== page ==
Apple's redesigned iPad mini: If iPad Air and Pro had a baby

It starts at $499 and will be available starting next week.

Apple unveiled a new iPad mini at today’s California Streaming keynote. The tablet, which has largely remained unchanged in recent years, finally got a refreshed design that drops the Touch ID home button and adopts the thin-bezel design of the iPad Air and iPad Pro. It’s previously been reported that Apple would refresh the iPad mini in line with its other tablets.

The new iPad mini is available for pre-order today, starting at $499. Deliveries will begin next week.

The new iPad mini looks like the iPad Air and iPad Pro with slimmer bezels on the top and bottom. Input

The smallest tablet in Apple’s lineup has for a long time sat in a weird place in the iPad family — it’s more expensive than the standard iPad, which has featured a larger screen and nearly identical internals, but it’s also not too much larger than a smartphone. That has made it a difficult sell.

Portability — The iPad mini still has appeal for certain people, however, a point CEO Tim Cook emphasized in introducing the new iPad mini. “There’s simply no other device like iPad mini. It gives users all the power of iPad in its most portable form, which makes it indispensable for its widespread uses.” The iPad mini is particularly popular in the enterprise, where organizations like hospitals and airlines use them for data entry and as a replacement to cumbersome paper documentation.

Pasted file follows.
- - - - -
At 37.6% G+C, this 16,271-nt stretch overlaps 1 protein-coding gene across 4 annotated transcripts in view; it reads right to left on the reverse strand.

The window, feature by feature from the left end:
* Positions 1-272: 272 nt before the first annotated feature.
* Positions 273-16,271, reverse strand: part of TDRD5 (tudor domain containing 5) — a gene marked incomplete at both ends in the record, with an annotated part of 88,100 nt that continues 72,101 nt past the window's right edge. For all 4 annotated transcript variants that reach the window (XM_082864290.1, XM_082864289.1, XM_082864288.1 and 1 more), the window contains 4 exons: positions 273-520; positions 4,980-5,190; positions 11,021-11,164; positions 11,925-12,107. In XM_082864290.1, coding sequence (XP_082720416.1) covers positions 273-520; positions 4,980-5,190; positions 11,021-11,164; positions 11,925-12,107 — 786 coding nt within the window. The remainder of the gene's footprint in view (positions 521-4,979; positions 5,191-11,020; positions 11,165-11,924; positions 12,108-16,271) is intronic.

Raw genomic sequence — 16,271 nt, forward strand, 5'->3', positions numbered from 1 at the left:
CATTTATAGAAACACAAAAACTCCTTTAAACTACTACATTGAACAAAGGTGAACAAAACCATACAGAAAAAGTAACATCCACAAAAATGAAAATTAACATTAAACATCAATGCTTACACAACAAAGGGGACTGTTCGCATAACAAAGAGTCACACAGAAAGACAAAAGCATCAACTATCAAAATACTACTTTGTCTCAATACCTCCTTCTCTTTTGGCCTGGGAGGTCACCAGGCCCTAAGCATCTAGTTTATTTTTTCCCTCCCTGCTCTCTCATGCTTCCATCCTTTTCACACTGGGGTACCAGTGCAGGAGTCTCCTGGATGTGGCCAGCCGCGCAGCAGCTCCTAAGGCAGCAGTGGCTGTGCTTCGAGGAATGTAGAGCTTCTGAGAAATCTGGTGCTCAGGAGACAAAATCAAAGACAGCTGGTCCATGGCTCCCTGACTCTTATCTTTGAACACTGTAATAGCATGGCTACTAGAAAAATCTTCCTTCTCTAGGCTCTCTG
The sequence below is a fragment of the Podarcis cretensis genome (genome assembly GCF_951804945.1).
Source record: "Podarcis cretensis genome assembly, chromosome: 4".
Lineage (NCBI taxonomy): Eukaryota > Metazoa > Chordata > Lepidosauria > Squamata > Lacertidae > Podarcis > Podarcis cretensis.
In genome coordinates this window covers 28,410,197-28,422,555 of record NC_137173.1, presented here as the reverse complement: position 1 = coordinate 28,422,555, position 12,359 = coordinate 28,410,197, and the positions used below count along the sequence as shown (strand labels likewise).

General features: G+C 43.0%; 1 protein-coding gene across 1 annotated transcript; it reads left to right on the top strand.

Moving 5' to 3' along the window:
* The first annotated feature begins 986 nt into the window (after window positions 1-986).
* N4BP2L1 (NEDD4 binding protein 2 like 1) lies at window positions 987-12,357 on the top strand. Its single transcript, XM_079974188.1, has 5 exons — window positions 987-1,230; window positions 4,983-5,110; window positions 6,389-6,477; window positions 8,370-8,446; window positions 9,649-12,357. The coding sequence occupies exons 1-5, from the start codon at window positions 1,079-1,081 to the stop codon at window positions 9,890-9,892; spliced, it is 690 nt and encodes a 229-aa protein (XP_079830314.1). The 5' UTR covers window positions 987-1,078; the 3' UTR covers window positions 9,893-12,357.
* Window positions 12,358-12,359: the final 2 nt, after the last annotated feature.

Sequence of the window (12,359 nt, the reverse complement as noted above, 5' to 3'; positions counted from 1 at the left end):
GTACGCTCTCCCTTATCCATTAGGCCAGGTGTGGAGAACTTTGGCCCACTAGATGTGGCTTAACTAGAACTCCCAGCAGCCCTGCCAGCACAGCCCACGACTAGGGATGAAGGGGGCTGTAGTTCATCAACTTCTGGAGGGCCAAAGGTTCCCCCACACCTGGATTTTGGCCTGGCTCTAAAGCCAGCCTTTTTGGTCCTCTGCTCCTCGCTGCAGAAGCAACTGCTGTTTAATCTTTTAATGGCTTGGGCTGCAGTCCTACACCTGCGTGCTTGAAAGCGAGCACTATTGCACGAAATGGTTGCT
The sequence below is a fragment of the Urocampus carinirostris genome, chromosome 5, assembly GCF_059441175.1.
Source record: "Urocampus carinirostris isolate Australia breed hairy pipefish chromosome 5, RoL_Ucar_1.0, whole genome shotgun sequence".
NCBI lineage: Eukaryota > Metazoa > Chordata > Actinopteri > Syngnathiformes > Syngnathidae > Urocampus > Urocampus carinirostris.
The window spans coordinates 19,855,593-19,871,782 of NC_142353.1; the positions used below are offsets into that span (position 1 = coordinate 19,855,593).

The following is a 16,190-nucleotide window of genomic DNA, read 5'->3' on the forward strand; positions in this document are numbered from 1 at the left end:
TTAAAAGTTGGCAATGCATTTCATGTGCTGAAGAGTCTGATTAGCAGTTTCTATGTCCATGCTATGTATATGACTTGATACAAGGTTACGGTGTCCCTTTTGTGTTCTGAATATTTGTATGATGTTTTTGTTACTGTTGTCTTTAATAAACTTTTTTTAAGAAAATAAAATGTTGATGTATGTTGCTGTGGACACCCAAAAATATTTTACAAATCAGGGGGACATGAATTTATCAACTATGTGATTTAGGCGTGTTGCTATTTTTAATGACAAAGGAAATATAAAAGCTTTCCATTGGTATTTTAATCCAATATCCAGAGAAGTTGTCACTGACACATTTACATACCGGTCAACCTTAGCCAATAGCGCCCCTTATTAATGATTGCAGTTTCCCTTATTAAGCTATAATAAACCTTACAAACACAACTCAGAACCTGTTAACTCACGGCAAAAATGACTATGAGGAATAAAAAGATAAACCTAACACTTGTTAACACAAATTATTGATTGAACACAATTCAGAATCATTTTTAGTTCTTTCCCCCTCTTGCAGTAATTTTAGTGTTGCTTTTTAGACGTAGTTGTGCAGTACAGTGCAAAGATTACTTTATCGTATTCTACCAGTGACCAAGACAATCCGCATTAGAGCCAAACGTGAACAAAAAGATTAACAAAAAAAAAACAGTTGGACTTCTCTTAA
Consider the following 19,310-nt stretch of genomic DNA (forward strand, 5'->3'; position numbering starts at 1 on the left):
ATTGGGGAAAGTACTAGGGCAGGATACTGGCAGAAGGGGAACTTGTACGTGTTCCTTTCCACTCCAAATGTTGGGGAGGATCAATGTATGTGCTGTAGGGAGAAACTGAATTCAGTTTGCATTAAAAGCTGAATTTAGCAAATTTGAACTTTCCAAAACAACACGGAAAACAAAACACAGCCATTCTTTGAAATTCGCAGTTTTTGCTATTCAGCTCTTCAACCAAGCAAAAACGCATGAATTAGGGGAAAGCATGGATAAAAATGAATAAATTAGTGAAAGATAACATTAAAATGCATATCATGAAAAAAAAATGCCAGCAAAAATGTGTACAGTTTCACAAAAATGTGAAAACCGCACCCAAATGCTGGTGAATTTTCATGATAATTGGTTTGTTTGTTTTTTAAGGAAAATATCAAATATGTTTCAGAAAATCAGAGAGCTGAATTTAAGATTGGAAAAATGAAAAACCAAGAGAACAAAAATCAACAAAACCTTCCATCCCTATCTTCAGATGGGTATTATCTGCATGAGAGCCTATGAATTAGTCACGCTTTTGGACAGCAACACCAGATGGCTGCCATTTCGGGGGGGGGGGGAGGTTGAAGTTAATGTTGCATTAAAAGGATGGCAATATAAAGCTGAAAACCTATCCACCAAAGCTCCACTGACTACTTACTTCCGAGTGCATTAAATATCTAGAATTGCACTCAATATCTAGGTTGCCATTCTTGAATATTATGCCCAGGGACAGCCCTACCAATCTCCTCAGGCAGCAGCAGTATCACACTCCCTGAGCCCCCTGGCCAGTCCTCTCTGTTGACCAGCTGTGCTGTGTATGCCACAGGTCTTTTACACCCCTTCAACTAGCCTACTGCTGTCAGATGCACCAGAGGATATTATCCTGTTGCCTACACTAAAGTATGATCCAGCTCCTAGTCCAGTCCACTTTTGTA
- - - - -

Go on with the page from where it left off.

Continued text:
Specs — With the new iPad mini dropping a physical home button, the screen size has been increased to 8.3-inches diagonal, up from 7.9-inches. Inside, Apple has incorporated an A13 Bionic processor that it says provides for a 40 percent jump in CPU performance and an 80 percent increase in graphics processing speeds for a more zippy experience surfing apps. There’s also, notably, an option to buy the iPad mini with support for 5G service, so you can get work done from anywhere. The cameras have been improved for boomers who like taking pictures with a tablet. It’s hard to see the shot on a small screen, we get it. Storage options are 64GB and 256GB.


Like the updated iPad Air, the new mini does not include Face ID support, so Apple has incorporated a Touch ID fingerprint sensor into the lock button. The Lightning port has been replaced with USB-C, which Apple says will make it easier to connect accessories like cameras for image transfers.


At $499, the updated tablet is priced at $100 more than its predecessor and $170 more than the 10.2-inch iPad. Apple is clearly marketing the iPad mini not as a budget tablet but as a tablet with portability as a benefit worth paying up for. And there are now four color options to choose from, so there’s that.

The standard iPad is now the only tablet in Apple’s lineup that hasn’t adopted the new design. That one serves as Apple’s true budget option.